When developing communications solutions, we must ensure that a message delivered through multiple channels adapts its form and structure to each medium.
For content to adapt to multiple channels, we need a storage structure that supports this concept.
Presenting structured content
A content infrastructure that supports multiple channels requires each pairing of content type and output to have a defined transformation. Sometimes, individual pairings require multiple transformations to cope with delivery contexts such as grouping and linking.
Transforming content for authoring
In the same way that we map content for end-user consumption over various channels, we must present that content within the content management environment. The authoring channel requires a bespoke transformation; one that supports saving changes back to the source.
While mapping stored content to the authoring environment is fundamentally the same as mapping to any output channel, one factor makes it more complex: the mental models appropriate for consuming content – the clusters and sequence – are unlikely to match the models and paradigms suited to management.
Mapping content for display within your CMS’s authoring environment demands a perspective based on business-focused relationships and affinities. The end user, however – per Figure 1: Comparison of content management associations with user paths – follows a haphazard route through your content: one based on desires and personal expectations.
Information architecture deals with the design of data environments, particularly the transformation of data into meaningful content – i.e. information – as relevant to the audience.
Degrees of information architecture complexity
In a single-channel system, information architecture focuses primarily on cognitively-effortless presentational structures within the channel. When dealing with multi-channel content delivery, the transformation between storage and each channels optimal presentational structure is a larger, and more important, undertaking.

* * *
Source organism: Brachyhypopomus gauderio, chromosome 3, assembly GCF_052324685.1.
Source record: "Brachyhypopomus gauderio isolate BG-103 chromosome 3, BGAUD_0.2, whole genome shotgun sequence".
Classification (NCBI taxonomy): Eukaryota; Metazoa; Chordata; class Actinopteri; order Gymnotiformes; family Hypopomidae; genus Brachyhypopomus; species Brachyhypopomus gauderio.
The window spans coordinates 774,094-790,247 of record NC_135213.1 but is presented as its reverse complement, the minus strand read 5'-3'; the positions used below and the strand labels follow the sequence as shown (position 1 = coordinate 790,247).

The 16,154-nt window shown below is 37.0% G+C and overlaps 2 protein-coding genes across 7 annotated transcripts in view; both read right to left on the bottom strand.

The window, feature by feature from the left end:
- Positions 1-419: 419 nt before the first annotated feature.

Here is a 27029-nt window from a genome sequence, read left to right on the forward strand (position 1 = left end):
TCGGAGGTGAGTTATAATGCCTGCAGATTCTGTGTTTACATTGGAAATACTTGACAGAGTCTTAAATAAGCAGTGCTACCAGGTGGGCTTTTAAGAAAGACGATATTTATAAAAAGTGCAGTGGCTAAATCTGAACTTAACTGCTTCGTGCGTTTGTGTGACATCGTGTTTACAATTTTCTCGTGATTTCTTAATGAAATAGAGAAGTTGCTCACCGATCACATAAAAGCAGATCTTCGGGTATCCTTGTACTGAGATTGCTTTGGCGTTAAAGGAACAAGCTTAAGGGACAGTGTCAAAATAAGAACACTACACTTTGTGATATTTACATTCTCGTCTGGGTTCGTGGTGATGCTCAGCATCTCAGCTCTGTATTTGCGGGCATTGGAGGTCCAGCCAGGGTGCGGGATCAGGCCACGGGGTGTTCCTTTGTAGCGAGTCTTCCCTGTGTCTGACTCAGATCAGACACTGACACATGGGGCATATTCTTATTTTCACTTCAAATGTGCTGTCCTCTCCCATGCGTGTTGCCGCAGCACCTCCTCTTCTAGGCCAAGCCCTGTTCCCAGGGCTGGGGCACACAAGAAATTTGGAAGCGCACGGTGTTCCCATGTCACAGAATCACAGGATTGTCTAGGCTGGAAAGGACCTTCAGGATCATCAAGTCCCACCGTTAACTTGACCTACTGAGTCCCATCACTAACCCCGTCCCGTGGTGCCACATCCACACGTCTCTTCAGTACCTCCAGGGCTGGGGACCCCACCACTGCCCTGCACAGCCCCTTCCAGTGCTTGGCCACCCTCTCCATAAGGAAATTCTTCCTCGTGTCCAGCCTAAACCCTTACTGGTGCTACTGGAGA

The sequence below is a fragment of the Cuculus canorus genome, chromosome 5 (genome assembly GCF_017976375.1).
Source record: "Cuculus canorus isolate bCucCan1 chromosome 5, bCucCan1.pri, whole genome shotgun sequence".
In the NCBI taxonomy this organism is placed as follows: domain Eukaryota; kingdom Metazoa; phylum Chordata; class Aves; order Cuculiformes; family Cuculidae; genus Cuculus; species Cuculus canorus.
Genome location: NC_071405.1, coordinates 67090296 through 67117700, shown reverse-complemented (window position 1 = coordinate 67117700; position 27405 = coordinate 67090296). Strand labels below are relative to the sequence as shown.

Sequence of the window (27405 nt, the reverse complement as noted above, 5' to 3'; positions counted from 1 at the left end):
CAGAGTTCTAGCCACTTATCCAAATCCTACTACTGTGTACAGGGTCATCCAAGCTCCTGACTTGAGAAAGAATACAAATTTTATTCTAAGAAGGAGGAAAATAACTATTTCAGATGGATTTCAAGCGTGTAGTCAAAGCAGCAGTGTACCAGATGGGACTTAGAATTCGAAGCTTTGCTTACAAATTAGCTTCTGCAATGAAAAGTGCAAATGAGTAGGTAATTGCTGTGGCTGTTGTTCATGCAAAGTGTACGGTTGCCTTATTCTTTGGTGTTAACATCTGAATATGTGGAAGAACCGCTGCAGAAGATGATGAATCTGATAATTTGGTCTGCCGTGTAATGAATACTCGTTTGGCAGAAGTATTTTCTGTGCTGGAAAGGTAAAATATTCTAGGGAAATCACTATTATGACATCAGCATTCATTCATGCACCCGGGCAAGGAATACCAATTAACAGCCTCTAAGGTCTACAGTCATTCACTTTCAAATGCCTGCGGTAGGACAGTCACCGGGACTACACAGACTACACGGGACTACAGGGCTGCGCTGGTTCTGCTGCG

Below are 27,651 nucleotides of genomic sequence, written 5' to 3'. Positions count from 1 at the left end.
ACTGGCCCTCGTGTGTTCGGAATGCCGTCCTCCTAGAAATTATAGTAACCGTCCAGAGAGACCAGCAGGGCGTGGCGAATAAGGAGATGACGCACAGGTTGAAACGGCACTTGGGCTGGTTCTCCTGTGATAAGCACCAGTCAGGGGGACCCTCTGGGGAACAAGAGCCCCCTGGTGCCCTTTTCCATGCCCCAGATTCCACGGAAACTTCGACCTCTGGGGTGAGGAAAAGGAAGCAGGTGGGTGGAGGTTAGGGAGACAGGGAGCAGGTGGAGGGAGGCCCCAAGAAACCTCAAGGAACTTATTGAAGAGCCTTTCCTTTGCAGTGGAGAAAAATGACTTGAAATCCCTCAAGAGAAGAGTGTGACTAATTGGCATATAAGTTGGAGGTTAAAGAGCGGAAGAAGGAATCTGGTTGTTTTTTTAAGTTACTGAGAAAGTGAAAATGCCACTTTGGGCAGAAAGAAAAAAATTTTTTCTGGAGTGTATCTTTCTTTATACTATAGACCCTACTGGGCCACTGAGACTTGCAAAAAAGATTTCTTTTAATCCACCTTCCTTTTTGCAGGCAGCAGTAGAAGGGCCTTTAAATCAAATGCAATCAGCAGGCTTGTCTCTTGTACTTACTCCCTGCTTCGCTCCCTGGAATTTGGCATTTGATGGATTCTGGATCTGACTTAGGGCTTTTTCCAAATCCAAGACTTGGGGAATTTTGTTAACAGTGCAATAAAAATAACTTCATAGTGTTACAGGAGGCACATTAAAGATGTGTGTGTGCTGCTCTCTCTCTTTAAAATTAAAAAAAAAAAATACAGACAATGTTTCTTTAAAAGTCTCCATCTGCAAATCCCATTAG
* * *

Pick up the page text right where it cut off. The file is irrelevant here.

With an adaptive-optimised content store serving multiple channels, we have three sets of content structures and paradigms:
- The informative content consumers expect in various environments,
- The best storage model, given the technical platform; and
- The way content owners and managers think about their message.
Each of these needs to be understood, and the transformations between them must be defined.
The easy option
Many content management systems ignore the transformation between the content storage model and author-suited paradigms. They incur development cost, and platform vendors claim their systems are already perfect.
Failing to transform content structures so they suits the authors’ mind sets guarantees that those creating and managing the content will struggle. It increases the probability of misunderstanding and errors. And errors in communication can have severe consequences.
The Excolo advantage
Excolo understand that content is the carrier for communication.
The communication process
Communicating is more than telling someone something. Communication encapsulates an idea in a form the recipient can understand; one that is relevant and meaningful. Most people handle this instinctively when dealing with others face-to-face.
To communicate effectively through digital media, we must model our systems on this same process. The interfaces we use to craft and then deliver our message must suit the ways we think about the concepts we are trying to express.
When modelling the information architecture for a system, it is easy to be influenced by the capabilities and paradigms of the chosen platform. Such an approach results in a solution that serves neither your best interests, nor your customers’.
Excolo’s approach focuses on the human-content interaction points, mapping those to platform-independent storage structures. While this may require a further translation to platform-specific structure, it encourages a solution based on communication needs rather than technical constraints.